Another annual party conference brings with it yet another commitment to scrap the business rates system. This week it was the turn of the Labour Party in a speech delivered by Rachel Reeves MP, the Shadow Chancellor.
These policy announcements often make for good headlines but often overlook two important factors:
First, on the assumption that any changes would be fiscally neutral, revenue would still have to be found from elsewhere and what might follow may well be worse. The Rating system isn't perfect and HMT's current review desperately needs to deliver change for the better. But the system has weathered plenty of economic storms, adapting to fundamental shifts in how and why we occupy property, and it has stood its ground throughout.
Second, the overwhelming majority of stakeholders, including the ratepayers themselves, do not want to see the system scrapped altogether. Successive consultations have shown this consistently to be the case. And while everyone recognises its deficiencies, most are mindful of the risks borne by radical overhaul.
Having said all this, Labour’s high level announcement trails an as yet undefined tax to replace business rates that sounds rather like the system we currently have, albeit one improved through reform. Although lacking detail, the outline is suggestive of a property-based tax system based on property values (perhaps capital rather than rental), that would be subject to periodic revaluation and that would that would remain a major source of funding to government.
They say this system would “incentivise investment, feature more frequent re-valuations, and instant reductions in bills where property values fall, reward businesses that move into empty premises, encourage, not penalise, green improvements to businesses, and no public services or local authorities will lose out from these changes”. These are all the improvements that are being sought by many as part of the fundamental review but which nonetheless have at their heart a system broadly as it currently is.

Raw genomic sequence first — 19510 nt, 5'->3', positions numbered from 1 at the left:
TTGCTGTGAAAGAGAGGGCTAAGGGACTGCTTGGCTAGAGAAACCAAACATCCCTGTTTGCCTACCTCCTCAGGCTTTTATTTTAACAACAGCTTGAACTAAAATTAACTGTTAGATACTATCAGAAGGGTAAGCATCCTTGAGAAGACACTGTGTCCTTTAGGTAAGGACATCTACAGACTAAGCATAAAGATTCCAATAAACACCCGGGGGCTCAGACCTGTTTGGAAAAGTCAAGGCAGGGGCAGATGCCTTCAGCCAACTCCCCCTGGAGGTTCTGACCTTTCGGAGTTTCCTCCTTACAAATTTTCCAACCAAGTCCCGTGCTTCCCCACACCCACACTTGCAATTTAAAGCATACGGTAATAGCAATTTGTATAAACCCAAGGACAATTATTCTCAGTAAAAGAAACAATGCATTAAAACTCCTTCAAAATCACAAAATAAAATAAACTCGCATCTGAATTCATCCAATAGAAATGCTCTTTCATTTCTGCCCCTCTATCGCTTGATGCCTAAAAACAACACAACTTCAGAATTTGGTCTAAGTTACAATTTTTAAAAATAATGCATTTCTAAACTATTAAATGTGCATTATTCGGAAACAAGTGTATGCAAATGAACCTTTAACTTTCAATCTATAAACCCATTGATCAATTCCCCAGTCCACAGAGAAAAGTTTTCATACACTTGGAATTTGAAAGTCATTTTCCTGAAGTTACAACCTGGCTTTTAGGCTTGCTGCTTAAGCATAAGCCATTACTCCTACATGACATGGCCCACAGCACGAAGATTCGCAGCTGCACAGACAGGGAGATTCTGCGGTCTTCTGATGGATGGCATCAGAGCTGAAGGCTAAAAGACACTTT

So perhaps this announcement is better characterised as a call for reform rather than complete overhaul. And while that headline might lack the same punch, subject to seeing the detail as to what this reform may encompass, this is an announcement which could be broadly supported. Through our leadership of the Rating Surveyors’ Association, we have been engaging with Treasury over the last 18 months as they set out on the journey to reform. Some of those changes will need to be significant in order to put the system back onto an even keel. However, many of the changes will be light touch but would come together to restore trust in this ailing tax.
As this stand, we expect government to issue its report on the fundamental review, and the subsequent consultation on delivering more frequent revaluations, in late October. Only then will it become clear as to whether they are going to be ambitious enough in their efforts to fix the system to the benefit of all stakeholders.